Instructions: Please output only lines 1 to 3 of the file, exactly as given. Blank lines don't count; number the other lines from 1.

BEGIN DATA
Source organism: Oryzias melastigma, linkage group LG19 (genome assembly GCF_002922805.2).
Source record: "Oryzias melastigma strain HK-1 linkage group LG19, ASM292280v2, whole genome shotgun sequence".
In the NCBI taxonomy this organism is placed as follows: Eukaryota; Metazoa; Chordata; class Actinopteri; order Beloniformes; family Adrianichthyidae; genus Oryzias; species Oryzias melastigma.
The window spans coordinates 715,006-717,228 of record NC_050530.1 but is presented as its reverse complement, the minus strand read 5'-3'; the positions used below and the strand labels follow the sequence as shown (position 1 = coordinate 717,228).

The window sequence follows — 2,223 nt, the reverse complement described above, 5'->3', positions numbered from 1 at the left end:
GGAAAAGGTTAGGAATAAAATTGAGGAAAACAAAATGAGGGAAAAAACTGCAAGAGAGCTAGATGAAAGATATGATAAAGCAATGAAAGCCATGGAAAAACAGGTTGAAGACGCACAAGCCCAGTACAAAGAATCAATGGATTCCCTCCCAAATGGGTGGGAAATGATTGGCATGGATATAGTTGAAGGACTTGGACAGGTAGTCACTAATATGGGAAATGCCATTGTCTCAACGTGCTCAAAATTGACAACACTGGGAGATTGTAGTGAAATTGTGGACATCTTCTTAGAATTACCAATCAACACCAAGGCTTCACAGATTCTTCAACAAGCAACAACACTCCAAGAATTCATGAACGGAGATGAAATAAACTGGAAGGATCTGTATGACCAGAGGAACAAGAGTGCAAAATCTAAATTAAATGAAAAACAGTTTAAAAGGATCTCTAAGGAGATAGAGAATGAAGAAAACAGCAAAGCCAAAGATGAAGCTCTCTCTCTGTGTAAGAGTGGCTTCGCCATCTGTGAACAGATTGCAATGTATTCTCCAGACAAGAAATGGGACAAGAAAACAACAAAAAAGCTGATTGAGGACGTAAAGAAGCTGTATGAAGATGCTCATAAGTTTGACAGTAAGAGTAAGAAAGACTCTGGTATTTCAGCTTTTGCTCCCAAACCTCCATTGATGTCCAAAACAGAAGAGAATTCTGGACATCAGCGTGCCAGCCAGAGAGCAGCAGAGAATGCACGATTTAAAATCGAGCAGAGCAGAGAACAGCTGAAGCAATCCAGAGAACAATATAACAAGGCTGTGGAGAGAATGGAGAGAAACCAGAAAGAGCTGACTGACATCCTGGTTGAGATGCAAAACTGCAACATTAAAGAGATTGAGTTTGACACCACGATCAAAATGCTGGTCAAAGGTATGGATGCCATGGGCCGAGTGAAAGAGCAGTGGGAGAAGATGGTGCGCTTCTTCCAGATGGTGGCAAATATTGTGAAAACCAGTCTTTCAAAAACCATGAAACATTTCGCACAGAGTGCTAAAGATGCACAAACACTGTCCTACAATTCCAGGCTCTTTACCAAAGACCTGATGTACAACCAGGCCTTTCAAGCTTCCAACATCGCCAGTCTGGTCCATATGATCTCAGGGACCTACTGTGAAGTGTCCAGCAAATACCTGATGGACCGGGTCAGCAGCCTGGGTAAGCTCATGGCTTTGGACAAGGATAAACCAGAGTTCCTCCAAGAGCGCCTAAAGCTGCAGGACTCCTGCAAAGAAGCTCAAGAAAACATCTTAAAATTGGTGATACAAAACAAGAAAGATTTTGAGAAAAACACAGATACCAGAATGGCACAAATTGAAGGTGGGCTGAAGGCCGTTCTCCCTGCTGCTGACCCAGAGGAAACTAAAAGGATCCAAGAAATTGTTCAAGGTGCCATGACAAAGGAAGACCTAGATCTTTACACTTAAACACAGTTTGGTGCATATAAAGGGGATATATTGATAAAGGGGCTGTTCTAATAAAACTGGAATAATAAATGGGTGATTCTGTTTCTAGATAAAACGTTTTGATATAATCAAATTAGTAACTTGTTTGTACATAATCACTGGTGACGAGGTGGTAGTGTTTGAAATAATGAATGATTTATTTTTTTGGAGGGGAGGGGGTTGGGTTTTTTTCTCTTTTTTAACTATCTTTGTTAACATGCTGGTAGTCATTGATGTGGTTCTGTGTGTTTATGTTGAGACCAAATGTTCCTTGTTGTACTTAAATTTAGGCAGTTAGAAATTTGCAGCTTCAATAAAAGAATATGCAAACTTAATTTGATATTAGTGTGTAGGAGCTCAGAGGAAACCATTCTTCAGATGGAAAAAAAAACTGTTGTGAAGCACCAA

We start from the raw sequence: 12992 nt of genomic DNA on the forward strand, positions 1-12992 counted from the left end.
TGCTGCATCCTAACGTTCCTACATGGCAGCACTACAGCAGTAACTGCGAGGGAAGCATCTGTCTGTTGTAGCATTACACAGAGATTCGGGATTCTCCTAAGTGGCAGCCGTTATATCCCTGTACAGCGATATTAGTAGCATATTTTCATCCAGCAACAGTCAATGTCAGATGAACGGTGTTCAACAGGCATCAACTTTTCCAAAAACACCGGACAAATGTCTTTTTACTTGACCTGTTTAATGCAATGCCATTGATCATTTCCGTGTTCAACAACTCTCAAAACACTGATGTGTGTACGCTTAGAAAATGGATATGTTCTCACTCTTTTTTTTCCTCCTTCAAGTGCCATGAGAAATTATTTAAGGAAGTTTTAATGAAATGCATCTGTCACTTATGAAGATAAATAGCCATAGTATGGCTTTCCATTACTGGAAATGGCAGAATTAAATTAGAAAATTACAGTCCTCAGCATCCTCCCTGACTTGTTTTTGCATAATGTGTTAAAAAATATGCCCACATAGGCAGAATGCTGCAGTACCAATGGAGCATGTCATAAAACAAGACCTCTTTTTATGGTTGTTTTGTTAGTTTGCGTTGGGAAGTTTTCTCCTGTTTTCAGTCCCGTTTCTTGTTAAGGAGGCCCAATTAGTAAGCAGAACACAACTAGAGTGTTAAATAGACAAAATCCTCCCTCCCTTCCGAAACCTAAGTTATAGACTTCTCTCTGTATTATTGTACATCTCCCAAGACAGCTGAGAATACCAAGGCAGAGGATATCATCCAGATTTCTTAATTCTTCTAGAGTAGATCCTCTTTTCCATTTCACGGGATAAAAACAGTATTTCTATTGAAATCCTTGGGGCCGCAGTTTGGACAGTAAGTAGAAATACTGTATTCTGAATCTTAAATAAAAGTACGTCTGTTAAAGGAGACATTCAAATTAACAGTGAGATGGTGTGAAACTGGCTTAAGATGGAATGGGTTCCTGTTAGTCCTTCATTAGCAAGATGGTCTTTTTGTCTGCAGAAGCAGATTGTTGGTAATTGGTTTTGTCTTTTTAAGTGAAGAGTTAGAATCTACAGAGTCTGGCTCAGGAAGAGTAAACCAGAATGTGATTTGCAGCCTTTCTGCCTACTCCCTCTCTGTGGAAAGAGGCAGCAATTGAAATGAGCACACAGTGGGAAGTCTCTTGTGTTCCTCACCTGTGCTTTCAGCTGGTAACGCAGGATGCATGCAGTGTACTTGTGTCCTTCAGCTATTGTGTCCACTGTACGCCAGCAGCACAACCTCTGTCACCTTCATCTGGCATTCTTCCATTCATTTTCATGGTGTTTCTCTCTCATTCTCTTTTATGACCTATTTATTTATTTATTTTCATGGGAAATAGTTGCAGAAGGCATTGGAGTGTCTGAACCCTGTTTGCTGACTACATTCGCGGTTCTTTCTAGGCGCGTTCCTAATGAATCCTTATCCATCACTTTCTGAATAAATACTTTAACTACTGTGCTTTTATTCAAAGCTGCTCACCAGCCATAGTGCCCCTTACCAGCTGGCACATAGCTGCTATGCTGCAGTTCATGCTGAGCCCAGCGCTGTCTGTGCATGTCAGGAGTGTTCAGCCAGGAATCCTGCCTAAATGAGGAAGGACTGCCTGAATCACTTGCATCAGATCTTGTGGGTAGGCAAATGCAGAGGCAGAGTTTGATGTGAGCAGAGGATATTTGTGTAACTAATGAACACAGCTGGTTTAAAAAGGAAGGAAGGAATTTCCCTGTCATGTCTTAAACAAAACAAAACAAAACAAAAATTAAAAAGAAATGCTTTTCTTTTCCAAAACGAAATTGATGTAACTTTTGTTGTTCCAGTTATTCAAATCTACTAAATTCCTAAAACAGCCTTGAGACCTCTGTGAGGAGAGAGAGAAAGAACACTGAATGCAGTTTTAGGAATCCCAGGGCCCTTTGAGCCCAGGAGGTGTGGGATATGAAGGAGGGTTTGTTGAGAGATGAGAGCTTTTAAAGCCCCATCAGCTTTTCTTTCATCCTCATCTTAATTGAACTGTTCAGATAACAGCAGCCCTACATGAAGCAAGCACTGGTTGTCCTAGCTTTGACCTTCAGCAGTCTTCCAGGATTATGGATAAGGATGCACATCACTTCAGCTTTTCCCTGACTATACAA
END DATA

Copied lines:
Source organism: Oryzias melastigma, linkage group LG19 (genome assembly GCF_002922805.2).
Source record: "Oryzias melastigma strain HK-1 linkage group LG19, ASM292280v2, whole genome shotgun sequence".
In the NCBI taxonomy this organism is placed as follows: Eukaryota; Metazoa; Chordata; class Actinopteri; order Beloniformes; family Adrianichthyidae; genus Oryzias; species Oryzias melastigma.